This might be a simple question but the answer escapes me.

Elon Musk wanted full control of Twitter, so he bought every outstanding share and made the company private.

Couldn't he have achieved the same result by buying only 50%+1 while leaving the company public, so he could control the board like Mark Zuckerberg controls Meta?

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    I’m voting to close this question because it is not about personal finance. Nov 5, 2022 at 14:20
  • 19
    What would be a better SE forum for understanding how companies and the stock market work? Nov 5, 2022 at 14:27
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    One important difference is that with 100% ownership he can take the company private and do whatever he wants to the company without having to bother with a board of directors or required reports to regulators. Nov 5, 2022 at 14:49
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    This question shouldn't be closed. It is helpful for normal people who just own stock to know how this kind of thing works.
    – minou
    Nov 5, 2022 at 17:07
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    @DilipSarwate Twitter was a publicly traded company, making their stock an issue of personal finance. If individual members of this SE personally owning stock in a company as part of their finances doesn't make understanding how that company works on-topic, then a lot of questions are off-topic. Like, is "Why do companies do buy-backs instead of dividends" on-topic? That's a corporate finance question. Nov 6, 2022 at 1:43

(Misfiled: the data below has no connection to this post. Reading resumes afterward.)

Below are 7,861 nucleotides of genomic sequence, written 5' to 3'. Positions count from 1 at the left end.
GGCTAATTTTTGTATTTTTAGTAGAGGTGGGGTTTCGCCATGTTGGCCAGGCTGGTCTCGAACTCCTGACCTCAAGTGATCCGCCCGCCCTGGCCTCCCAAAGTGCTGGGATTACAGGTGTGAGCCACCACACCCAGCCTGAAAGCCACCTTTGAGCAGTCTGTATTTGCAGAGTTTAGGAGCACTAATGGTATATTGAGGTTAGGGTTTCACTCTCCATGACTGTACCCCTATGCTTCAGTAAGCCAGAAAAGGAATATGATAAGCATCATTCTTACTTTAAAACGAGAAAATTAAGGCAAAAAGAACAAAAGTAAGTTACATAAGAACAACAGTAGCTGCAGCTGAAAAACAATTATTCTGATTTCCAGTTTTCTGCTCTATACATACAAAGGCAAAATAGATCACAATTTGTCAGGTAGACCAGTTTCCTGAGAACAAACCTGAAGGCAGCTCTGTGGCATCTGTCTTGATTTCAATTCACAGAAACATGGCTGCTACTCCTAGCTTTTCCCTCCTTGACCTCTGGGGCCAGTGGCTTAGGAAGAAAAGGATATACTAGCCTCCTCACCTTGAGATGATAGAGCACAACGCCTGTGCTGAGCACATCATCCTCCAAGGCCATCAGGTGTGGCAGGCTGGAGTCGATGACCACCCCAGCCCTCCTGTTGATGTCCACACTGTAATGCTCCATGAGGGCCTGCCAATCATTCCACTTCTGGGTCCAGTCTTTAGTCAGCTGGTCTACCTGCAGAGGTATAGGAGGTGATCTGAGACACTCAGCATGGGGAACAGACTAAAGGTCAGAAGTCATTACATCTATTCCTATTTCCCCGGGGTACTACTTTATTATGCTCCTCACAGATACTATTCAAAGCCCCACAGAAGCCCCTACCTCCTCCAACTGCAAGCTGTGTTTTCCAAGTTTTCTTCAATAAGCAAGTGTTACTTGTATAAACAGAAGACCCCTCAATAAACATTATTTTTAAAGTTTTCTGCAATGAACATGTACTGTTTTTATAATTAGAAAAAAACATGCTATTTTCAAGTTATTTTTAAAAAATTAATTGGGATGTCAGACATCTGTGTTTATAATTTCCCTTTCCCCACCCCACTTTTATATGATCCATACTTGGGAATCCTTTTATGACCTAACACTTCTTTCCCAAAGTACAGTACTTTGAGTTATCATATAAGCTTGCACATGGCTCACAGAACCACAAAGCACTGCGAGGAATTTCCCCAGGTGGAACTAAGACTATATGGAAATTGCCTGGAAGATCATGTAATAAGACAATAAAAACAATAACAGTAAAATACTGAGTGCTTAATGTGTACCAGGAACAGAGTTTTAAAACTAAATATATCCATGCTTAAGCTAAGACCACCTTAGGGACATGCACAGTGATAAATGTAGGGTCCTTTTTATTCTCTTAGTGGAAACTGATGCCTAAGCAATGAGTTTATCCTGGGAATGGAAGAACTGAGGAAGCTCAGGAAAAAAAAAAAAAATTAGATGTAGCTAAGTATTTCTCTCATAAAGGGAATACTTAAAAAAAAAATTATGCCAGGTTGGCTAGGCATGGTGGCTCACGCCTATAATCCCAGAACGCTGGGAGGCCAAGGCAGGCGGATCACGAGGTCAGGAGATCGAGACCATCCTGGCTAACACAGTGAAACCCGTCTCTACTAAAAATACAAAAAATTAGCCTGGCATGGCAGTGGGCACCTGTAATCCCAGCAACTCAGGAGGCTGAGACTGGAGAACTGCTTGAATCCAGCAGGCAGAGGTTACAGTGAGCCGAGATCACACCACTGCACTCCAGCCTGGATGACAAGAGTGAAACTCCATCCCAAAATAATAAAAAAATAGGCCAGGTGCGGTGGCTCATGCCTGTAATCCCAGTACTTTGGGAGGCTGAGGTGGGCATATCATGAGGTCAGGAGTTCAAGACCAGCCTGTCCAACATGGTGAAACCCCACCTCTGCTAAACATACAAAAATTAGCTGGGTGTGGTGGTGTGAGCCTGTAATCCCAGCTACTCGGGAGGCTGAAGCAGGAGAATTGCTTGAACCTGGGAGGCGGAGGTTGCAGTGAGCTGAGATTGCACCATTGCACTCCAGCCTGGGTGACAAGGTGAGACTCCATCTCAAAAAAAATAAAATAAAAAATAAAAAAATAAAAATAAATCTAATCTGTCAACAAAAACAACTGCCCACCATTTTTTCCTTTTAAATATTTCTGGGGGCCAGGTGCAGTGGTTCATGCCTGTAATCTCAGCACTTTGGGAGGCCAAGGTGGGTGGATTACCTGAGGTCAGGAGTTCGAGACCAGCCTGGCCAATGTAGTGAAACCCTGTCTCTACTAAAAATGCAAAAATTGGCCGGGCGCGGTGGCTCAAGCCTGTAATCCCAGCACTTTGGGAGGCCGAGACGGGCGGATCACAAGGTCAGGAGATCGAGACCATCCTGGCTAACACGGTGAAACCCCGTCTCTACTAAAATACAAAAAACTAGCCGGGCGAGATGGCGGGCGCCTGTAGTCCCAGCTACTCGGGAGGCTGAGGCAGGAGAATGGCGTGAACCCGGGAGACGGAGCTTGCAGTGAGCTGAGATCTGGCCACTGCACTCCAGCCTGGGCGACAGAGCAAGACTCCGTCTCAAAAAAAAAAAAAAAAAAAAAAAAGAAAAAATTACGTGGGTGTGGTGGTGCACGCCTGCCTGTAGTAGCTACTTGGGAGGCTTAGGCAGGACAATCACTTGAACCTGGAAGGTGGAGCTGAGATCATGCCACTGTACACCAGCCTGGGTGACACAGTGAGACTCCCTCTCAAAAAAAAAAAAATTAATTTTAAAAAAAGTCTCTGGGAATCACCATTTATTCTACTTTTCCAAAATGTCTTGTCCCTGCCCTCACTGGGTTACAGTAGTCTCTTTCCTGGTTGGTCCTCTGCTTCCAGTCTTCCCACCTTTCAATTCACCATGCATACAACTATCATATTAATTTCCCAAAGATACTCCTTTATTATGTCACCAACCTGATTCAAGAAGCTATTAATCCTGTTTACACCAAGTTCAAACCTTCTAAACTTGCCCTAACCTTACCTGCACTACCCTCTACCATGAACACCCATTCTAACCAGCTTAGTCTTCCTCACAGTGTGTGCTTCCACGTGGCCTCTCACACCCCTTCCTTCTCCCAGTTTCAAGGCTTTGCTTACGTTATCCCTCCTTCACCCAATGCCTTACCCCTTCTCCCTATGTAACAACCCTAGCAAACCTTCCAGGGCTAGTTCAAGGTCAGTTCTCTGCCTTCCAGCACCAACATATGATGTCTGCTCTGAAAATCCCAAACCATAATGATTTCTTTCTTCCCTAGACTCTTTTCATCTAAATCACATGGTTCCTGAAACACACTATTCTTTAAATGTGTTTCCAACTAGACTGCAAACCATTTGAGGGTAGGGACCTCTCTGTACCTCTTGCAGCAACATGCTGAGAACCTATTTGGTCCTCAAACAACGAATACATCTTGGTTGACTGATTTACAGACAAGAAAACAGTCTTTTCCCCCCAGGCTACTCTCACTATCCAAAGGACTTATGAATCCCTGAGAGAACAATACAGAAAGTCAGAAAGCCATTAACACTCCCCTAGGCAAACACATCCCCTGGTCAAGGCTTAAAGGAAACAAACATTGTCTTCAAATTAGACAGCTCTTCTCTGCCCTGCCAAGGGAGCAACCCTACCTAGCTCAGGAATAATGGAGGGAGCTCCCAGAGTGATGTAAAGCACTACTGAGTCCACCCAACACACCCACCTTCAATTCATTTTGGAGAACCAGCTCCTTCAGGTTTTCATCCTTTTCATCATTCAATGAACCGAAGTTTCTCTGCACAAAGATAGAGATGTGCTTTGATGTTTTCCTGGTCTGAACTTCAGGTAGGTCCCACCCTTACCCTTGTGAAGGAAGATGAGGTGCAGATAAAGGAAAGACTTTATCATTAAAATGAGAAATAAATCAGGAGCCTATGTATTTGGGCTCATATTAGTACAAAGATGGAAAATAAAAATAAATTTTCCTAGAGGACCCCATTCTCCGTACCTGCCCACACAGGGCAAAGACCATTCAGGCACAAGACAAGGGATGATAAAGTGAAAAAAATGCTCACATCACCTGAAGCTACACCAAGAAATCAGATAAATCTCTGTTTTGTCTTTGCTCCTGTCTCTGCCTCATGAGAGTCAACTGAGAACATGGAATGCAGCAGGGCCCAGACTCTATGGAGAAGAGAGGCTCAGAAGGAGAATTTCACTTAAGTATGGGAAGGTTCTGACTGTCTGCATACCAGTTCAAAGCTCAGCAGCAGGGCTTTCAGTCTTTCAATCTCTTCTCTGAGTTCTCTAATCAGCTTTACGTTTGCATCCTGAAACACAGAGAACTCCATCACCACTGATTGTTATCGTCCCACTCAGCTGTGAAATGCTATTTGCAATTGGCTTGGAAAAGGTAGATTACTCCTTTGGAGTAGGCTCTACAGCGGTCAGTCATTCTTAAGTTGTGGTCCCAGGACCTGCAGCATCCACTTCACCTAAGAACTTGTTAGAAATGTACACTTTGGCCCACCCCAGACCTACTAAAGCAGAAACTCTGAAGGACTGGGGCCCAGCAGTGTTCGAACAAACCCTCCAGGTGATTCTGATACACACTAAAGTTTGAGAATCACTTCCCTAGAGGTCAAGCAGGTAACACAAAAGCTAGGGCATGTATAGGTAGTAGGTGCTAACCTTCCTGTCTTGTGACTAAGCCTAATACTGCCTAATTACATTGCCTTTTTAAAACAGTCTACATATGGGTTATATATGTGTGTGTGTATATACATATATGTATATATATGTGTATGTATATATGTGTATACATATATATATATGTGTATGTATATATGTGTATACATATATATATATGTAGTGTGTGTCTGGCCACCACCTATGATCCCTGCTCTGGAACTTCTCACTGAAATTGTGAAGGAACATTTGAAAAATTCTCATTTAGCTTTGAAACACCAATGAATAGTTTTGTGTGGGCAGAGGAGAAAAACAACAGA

2 Answers 2


Summary: Twitter's board had good reason not to let Musk do this, and had tools to prevent him from doing it.

The board of a corporation has a fiduciary duty to preserve the value of all shareholders, and not just 51% of the shareholders. To your question, it would have been possible for the board to let Elon Musk acquire a controlling (51%) interest in Twitter stock, by buying that stock on the open market, but that leaves the 49% of remaining stockholders with a rather unequal result of now having stock with no voting power, but not receiving any compensation (since they didn't sell). Maybe that's fair, maybe it's not, but it's the kind of thing likely to land the current board in a bunch of lawsuits which they don't want.

Instead, the outcome the Board wants is for Musk to make a "tender offer", where he agrees to buy all the stock, not just 51%, at a fixed price (which is what actually happened). This satisfies their fiduciary duty to all shareholders, since all shares are equally treated.

It's worth noting that the board took concrete actions to make Musk make a tender offer (as opposed to buying his way to 51% on the market). At the point at which Musk disclosed his initial 9% stake, the board introduced a "poison pill", which is a mechanism where if Musk (or anybody, but nobody else was trying) acquired more than x% of the stock, that shareholder's stock would become diluted (by giving all other shareholders a dividend creating new previously unissued shares). The board later retracted this poison pill once Musk began making his tender offer, having served its purpose.

Back to fiduciary duty, it seems like the poison pill clearly violates equal treatment of shareholders, because they're diluting a single shareholder's shares. However, US courts (specifically Delaware courts) have consistently upheld poison pills, because it protects the wider fiduciary duty to not allow 49% of shareholders to get screwed in acquisitions.

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    Also, regarding votes to close as not relevant to Personal Finance: understanding why corporate boards can't make a decision to just zero the value of 49% of stockholders is relevant to understanding the value of your stock during an acquisition process.